Model Drift

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Model drift, also known as concept drift, refers to the change in data patterns over time that result in the degradation of a predictive model’s performance. In the field of machine learning, predictive models are trained with the assumption that the future will behave similarly to what the model was trained on. The real world is dynamic, and the underlying data distribution can change over time, impacting the accuracy of predictions and potentially making the model obsolete. This change in statistical properties of the target variable or predictors over time is known as model drift.


Model drift can be induced by several factors, including the evolution of technology, changes in customer behavior, seasonal variations, economic shifts, among others. For example, a machine learning model used to predict retail sales could initially be very accurate, but with changes in consumer behavior, market trends, or new product introductions, the previously used factors might no longer apply, and the model’s predictions could become significantly less accurate.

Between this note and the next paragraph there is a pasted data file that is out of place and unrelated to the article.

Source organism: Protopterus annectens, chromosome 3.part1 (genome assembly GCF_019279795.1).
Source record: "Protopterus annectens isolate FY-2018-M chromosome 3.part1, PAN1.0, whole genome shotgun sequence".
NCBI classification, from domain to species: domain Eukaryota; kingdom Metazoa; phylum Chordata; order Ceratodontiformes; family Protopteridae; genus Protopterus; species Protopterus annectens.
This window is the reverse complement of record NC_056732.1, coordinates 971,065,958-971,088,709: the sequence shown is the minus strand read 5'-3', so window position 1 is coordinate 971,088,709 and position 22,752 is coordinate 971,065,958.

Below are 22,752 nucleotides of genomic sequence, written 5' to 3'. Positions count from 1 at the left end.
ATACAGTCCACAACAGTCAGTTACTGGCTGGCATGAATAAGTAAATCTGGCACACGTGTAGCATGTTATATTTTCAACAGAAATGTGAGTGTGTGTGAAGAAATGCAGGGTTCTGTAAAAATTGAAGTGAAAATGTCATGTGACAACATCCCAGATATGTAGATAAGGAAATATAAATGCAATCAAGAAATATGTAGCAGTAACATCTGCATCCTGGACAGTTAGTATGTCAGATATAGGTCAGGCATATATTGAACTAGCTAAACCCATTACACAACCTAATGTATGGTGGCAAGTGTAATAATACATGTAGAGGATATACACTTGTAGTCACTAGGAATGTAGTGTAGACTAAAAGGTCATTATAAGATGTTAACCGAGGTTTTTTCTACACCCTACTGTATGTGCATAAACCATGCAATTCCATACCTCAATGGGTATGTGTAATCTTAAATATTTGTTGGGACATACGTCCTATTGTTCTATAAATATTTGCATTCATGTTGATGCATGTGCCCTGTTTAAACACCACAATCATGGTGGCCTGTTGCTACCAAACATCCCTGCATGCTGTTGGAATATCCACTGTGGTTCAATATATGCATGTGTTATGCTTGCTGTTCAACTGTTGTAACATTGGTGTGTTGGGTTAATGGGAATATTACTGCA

Identifying and handling model drift is crucial to maintain the accuracy of models in production. This involves consistent monitoring of the model’s performance and the statistical properties of the input data. When drift is detected, an update or retraining of the model may be necessary. In some cases, drift can be managed through regular iterative experimentation and model updating, while in others, more proactive, adaptive learning models are required.

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